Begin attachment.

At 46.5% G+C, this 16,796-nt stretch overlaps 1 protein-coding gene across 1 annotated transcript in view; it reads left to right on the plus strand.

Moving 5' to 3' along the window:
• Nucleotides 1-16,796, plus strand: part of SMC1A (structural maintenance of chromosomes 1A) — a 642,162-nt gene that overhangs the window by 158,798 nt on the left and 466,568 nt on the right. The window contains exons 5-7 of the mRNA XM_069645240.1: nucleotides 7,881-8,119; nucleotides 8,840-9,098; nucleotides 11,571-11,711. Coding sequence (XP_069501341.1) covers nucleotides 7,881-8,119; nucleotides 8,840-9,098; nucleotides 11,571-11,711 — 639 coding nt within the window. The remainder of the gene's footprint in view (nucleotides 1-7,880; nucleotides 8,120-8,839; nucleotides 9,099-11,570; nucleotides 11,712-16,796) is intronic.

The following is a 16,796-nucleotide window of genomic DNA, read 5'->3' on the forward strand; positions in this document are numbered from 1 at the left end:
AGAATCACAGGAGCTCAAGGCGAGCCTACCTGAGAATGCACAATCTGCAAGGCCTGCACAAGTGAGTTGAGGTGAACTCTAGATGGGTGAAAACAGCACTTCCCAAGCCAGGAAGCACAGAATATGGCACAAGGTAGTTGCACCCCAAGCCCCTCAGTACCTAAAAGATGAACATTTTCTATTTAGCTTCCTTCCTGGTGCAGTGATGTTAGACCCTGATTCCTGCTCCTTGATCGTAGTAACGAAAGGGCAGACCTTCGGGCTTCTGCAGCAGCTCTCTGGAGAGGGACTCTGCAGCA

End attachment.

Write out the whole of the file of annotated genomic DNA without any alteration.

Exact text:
At 46.5% G+C, this 16,796-nt stretch overlaps 1 protein-coding gene across 1 annotated transcript in view; it reads left to right on the plus strand.

Moving 5' to 3' along the window:
• Nucleotides 1-16,796, plus strand: part of SMC1A (structural maintenance of chromosomes 1A) — a 642,162-nt gene that overhangs the window by 158,798 nt on the left and 466,568 nt on the right. The window contains exons 5-7 of the mRNA XM_069645240.1: nucleotides 7,881-8,119; nucleotides 8,840-9,098; nucleotides 11,571-11,711. Coding sequence (XP_069501341.1) covers nucleotides 7,881-8,119; nucleotides 8,840-9,098; nucleotides 11,571-11,711 — 639 coding nt within the window. The remainder of the gene's footprint in view (nucleotides 1-7,880; nucleotides 8,120-8,839; nucleotides 9,099-11,570; nucleotides 11,712-16,796) is intronic.

The following is a 16,796-nucleotide window of genomic DNA, read 5'->3' on the forward strand; positions in this document are numbered from 1 at the left end:
AGAATCACAGGAGCTCAAGGCGAGCCTACCTGAGAATGCACAATCTGCAAGGCCTGCACAAGTGAGTTGAGGTGAACTCTAGATGGGTGAAAACAGCACTTCCCAAGCCAGGAAGCACAGAATATGGCACAAGGTAGTTGCACCCCAAGCCCCTCAGTACCTAAAAGATGAACATTTTCTATTTAGCTTCCTTCCTGGTGCAGTGATGTTAGACCCTGATTCCTGCTCCTTGATCGTAGTAACGAAAGGGCAGACCTTCGGGCTTCTGCAGCAGCTCTCTGGAGAGGGACTCTGCAGCA